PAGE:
This article was published in The 30 Second Wine Advisor on Friday, Sep. 23, 2011 and can be found at http://www.wineloverspage.com/wineadvisor2/tswa20110923.php.
Good Pinot under the radar
About a month ago, you'll recall, I celebrated a small but growing body of evidence suggesting that decent, affordable Pinot Noir is coming back after a few years in AWOL status.
This week it's my delight to report another such sighting, a $12 Pinot that's delicious and a very good value, but on the marketing side, more than a bit mysterious. Simply labeled "The Seeker," with a fun graphic that looks like a 19th century engraving of a lighter-than-air flying machine, it's a 2008 Pinot Noir with the regional designation "Vin de Pays Vignobles de France."
Okay, let's back up a little and take a closer look at that. This appellation is so new that, chances are, you've never seen it before. It's also a little controversial within France, where some wine makers weaned on theories of real estate and terroir aren't excited about the authorities' decision to approve a vin de pays (wine of the country) that may be made from vineyards anywhere in France that vines are grown.
This new label - and similar but smaller new vins de pays for de l'Atlantique (Bordeaux) and de Gaules (Beaujolais) - were actually approved three or four years ago, but they've apparently been slow gaining traction. I got a peek of The Seeker - seemingly a U.S. negociant that also offers a New Zealand Sauvignon Blanc under a similar label - at a local wine shop the other day. I took it home on a whim, and after opening it with dinner was mighty glad I did.
Apparently produced in France by Loron et Fils and bottled for U.S. sale under The Seeker label, it's made from Pinot fruit grown in "two distinct grape-growing areas in France," according to the back label, which provides no more detailed information. "Paper, printing process and lightweight glass used for this wine result in a smaller carbon footprint," it added, greenly.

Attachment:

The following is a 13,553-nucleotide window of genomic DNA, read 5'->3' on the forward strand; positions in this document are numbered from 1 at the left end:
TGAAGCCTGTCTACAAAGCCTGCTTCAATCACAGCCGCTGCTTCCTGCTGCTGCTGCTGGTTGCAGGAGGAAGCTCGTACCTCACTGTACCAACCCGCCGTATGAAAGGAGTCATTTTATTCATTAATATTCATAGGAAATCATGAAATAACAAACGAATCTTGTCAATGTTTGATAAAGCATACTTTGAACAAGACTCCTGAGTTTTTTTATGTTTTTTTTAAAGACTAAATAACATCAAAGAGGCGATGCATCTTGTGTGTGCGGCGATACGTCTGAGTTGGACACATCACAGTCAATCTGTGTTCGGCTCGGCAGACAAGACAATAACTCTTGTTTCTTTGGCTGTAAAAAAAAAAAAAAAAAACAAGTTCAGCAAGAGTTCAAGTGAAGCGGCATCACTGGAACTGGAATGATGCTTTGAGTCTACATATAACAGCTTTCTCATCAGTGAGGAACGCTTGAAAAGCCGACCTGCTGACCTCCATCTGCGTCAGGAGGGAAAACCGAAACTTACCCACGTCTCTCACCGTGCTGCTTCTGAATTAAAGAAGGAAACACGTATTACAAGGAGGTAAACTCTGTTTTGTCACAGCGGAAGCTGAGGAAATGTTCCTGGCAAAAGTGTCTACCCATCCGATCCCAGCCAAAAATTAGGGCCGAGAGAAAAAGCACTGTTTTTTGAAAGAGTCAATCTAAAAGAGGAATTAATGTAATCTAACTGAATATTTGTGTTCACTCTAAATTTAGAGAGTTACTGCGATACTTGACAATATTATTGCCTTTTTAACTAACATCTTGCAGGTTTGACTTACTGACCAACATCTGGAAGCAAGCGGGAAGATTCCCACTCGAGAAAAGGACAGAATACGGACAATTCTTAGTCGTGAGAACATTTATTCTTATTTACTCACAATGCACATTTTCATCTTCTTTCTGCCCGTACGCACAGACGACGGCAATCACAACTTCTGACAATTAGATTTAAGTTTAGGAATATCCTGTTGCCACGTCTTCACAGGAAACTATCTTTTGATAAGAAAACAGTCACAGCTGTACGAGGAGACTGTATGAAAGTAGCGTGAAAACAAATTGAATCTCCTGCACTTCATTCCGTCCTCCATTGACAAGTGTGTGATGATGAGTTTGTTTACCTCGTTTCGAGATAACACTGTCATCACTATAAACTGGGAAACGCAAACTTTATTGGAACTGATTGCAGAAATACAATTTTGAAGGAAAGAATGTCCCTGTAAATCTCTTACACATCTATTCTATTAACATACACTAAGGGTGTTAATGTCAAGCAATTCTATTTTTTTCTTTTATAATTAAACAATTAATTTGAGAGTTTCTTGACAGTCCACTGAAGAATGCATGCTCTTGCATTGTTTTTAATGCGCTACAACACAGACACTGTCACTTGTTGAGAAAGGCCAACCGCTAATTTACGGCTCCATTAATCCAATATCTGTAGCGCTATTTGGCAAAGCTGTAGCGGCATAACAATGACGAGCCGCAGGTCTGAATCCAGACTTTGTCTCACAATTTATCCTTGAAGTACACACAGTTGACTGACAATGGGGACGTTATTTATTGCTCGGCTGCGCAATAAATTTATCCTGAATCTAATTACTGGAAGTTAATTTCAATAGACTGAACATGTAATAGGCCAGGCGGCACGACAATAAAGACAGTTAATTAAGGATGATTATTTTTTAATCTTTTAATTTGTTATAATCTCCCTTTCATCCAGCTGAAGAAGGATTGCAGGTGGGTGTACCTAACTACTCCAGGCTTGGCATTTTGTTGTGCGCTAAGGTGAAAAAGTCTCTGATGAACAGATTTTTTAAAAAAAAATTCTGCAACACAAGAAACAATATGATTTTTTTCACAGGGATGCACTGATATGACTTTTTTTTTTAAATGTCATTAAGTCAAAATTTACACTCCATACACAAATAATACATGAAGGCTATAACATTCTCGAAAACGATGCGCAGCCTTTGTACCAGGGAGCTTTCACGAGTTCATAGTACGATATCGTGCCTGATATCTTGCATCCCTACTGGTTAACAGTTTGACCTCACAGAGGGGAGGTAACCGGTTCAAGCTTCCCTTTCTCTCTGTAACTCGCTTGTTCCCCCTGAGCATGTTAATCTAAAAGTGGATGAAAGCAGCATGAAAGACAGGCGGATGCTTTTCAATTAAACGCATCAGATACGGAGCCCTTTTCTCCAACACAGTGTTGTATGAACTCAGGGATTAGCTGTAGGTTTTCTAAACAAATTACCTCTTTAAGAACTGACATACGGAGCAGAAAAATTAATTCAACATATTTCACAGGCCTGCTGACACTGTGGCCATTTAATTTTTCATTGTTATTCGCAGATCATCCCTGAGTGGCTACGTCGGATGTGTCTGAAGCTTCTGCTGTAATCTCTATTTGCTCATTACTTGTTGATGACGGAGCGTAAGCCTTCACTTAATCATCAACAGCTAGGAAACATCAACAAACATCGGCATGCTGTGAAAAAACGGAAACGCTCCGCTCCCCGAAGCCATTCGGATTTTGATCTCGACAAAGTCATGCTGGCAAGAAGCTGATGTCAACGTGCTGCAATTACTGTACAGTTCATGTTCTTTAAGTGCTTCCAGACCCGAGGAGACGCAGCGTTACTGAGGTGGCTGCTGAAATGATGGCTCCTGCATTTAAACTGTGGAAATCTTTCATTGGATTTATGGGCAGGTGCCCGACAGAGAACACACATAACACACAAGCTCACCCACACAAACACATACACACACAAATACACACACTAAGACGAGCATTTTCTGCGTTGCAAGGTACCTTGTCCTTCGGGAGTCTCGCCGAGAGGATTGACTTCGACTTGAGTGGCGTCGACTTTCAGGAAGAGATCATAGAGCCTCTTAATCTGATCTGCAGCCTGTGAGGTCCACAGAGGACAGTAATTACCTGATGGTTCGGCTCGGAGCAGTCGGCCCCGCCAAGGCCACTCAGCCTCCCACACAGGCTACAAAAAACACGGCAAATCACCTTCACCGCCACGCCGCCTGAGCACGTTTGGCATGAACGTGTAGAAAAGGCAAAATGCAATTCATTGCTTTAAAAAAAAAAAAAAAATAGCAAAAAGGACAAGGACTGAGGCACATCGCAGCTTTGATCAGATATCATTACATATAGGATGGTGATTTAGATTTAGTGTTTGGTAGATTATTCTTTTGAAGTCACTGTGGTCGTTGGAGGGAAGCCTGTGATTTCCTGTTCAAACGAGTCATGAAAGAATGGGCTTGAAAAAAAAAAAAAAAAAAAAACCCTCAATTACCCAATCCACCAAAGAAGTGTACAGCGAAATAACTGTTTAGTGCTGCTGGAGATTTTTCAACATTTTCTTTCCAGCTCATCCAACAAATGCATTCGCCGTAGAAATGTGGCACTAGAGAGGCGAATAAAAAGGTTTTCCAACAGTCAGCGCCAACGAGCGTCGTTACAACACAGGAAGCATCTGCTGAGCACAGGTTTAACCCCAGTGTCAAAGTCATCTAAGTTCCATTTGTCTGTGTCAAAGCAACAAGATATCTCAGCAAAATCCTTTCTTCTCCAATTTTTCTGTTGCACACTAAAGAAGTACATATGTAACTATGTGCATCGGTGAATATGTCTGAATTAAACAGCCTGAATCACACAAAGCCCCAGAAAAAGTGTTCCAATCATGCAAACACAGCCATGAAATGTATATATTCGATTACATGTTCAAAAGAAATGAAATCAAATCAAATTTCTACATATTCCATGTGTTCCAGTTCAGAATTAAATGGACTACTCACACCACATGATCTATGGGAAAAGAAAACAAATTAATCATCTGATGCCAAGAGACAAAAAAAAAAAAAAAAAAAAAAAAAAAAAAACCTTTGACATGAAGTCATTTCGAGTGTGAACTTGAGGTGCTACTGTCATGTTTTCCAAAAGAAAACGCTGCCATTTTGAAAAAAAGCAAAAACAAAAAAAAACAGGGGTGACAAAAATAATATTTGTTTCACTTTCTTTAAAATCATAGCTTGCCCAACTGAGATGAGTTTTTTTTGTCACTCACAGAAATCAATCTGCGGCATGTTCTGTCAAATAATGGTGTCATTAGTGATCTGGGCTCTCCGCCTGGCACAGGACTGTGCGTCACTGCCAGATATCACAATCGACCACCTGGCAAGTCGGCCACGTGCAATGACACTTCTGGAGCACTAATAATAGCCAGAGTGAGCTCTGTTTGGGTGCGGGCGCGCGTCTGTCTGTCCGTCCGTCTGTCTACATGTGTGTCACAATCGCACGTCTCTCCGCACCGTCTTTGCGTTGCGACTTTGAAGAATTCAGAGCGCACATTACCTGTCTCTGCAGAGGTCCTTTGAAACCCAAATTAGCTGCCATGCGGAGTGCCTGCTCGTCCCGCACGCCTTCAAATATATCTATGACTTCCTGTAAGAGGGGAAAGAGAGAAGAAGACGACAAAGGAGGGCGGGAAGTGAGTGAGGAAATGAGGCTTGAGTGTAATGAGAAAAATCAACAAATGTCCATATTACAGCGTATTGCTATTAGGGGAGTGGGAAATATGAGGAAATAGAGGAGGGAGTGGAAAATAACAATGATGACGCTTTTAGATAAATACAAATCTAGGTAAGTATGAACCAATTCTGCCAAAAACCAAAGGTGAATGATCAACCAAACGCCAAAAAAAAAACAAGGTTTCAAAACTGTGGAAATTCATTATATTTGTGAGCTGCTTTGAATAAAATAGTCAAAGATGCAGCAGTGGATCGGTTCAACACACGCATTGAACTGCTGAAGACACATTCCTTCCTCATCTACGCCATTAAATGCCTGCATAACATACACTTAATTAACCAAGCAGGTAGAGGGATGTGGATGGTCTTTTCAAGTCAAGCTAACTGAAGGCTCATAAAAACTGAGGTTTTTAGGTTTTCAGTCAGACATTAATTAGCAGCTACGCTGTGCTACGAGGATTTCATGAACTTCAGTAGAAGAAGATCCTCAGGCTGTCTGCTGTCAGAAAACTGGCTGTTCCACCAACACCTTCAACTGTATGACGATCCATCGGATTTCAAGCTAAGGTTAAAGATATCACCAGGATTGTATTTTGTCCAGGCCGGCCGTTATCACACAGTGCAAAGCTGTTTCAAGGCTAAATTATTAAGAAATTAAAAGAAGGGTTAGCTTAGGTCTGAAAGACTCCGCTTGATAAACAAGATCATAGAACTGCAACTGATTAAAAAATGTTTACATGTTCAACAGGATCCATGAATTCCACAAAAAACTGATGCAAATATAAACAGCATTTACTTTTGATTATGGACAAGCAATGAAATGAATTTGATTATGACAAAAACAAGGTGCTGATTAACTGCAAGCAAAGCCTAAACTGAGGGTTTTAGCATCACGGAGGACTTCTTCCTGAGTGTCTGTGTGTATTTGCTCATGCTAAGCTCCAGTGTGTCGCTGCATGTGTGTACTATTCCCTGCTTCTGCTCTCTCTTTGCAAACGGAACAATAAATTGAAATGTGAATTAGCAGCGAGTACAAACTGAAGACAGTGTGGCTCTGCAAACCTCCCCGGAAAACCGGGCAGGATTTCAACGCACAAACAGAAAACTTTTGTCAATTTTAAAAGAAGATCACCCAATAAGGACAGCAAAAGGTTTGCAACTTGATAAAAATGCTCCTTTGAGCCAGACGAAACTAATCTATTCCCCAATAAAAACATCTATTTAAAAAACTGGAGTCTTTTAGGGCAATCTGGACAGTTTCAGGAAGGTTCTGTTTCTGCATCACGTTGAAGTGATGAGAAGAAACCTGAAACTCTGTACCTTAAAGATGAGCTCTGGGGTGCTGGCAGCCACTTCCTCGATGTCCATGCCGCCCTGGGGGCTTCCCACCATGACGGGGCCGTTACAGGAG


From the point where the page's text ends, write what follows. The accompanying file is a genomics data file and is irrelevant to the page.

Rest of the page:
I wasn't able to dig up much more information on line. It's distributed in the U.S. by Kobrand Corp, but Kobrand's website is silent on The Seeker. The Seeker's own website, listed on the label, contains pretty photos and graphics, but links reveal only "Coming Soon."
There's not much else to do but drink it, but I'm up to that. Pop the metal screwcap and pour. I think you'll be satisfied, and maybe more than satisfied. I hope this wine is flying under the radar and coming up gradually, and not the dying gasp of a marketing notion that didn't pan out. Ask your local retailer about The Seeker. If we can spring it loose among us, we'll all be ahead.
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Today's Tasting Report
The Seeker 2008 Pinot Noir Vin de Pays Vignobles de France ($11.99)
Dark ruby with bright crimson glints. Ripe cherry aromas and a subtle touch of clove, with an interesting mineral overtone reminiscent of fresh rainwater rippling over rocks. Tart cherry flavor follows the nose, well structured with firm, food-friendly acidity, moderate 12.5% alcohol, and soft tannins. One heck of a Pinot Noir and a versatile food wine, a memorable bargain for not much over $10. U.S. importer: Kobrand Corp., NYC. (Sept. 21, 2011)
FOOD MATCH: This classic-styled Pinot will go versatilely with a wide range of dishes, from beef and pork to poultry to mushrooms. It was fine with a quick, fresh garden take on ratatouille, with Italian eggplant, onions, green peppers and garlic and plenty of juicy ripe red tomatoes.
VALUE: Any time I can get Pinot Noir of this quality for this close to $10, I will go back for more.
WEB LINK: Here's a link to the wines in The Seeker program, but the Website appears not quite ready to launch. Keep tuning in!
WHEN TO DRINK: Ready to go now, it needs no cellaring, but Pinot this balanced and delicious at this price, and under a sturdy modern screw cap, too, would certainly justify an experiment in cellaring for up to five years just to see what it does.
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